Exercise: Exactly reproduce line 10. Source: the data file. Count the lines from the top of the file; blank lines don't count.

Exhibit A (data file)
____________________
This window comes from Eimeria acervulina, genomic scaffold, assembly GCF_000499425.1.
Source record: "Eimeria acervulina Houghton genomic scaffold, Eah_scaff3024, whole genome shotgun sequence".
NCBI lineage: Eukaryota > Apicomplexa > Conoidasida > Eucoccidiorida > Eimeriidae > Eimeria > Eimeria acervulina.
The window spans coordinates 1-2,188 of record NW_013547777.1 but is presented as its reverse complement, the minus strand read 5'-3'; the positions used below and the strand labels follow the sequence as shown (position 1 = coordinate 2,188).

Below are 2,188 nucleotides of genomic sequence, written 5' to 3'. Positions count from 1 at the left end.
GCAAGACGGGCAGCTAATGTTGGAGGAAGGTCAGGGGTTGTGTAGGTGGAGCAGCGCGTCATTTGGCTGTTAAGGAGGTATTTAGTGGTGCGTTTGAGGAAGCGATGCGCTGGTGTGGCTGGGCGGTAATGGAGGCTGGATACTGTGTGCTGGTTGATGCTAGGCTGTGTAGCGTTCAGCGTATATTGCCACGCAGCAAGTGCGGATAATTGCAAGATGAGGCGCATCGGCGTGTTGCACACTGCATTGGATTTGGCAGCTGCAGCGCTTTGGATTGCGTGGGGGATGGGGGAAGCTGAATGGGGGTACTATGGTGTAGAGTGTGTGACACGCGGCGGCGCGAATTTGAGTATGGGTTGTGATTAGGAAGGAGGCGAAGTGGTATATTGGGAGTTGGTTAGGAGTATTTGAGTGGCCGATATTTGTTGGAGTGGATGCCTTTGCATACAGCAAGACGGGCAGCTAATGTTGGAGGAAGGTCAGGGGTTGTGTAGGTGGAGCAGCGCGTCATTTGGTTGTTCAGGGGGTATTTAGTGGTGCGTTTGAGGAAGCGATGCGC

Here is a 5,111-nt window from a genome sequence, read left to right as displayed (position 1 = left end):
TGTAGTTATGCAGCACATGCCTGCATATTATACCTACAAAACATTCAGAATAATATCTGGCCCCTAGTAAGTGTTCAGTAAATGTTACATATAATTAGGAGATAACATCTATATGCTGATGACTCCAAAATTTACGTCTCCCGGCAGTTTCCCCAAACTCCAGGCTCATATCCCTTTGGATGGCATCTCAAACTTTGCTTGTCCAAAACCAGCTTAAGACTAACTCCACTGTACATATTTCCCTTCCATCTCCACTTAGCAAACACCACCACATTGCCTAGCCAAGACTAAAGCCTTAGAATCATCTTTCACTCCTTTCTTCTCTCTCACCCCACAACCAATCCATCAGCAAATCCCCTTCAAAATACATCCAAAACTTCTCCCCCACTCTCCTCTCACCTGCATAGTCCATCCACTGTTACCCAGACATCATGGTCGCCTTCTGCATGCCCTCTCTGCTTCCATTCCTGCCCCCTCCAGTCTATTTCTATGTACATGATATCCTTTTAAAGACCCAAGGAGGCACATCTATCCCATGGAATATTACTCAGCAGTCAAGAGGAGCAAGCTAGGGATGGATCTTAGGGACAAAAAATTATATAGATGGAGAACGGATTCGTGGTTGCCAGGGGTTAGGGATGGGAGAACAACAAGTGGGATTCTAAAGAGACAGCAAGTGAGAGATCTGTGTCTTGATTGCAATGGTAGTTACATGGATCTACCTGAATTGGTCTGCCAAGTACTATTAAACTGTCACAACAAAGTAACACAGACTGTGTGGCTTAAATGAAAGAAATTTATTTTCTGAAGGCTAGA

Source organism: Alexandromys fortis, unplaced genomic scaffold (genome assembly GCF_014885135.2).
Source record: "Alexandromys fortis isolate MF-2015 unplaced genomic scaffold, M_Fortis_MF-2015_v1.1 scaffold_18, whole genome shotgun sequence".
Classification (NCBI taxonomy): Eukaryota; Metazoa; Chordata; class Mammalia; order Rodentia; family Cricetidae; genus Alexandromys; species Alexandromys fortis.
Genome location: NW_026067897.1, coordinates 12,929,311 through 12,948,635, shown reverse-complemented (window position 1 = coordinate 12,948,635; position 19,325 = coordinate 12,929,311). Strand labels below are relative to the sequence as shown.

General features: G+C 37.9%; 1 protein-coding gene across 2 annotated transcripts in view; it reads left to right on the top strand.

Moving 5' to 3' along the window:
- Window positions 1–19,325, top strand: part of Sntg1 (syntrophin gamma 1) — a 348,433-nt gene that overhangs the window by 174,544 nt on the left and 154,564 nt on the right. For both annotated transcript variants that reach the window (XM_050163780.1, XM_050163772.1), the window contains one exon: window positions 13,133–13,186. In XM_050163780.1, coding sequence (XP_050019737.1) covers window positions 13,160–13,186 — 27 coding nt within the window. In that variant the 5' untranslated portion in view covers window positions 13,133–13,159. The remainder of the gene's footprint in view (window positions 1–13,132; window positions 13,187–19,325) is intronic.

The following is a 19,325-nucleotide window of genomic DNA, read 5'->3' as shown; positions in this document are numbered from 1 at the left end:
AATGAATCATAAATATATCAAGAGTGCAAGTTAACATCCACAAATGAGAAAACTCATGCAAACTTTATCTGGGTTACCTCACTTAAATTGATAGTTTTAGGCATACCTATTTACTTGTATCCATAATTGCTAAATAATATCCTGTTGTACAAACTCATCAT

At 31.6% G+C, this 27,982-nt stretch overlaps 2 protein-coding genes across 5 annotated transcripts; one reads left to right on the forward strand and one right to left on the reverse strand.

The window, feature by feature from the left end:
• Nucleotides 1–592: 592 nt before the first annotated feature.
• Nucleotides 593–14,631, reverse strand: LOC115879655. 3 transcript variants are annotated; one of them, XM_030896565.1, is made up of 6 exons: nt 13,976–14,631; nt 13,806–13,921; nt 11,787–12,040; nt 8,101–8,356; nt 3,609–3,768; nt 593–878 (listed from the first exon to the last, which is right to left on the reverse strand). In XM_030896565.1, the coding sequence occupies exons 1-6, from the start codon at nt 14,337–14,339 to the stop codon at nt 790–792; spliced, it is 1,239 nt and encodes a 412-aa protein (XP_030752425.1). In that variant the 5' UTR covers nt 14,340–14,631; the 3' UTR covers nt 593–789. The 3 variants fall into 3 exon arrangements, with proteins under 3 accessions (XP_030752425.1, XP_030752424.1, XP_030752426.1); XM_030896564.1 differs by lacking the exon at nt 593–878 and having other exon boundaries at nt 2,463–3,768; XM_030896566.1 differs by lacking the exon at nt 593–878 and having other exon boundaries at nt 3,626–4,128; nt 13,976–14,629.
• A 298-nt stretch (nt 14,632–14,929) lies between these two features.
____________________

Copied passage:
Source record: "Alexandromys fortis isolate MF-2015 unplaced genomic scaffold, M_Fortis_MF-2015_v1.1 scaffold_18, whole genome shotgun sequence".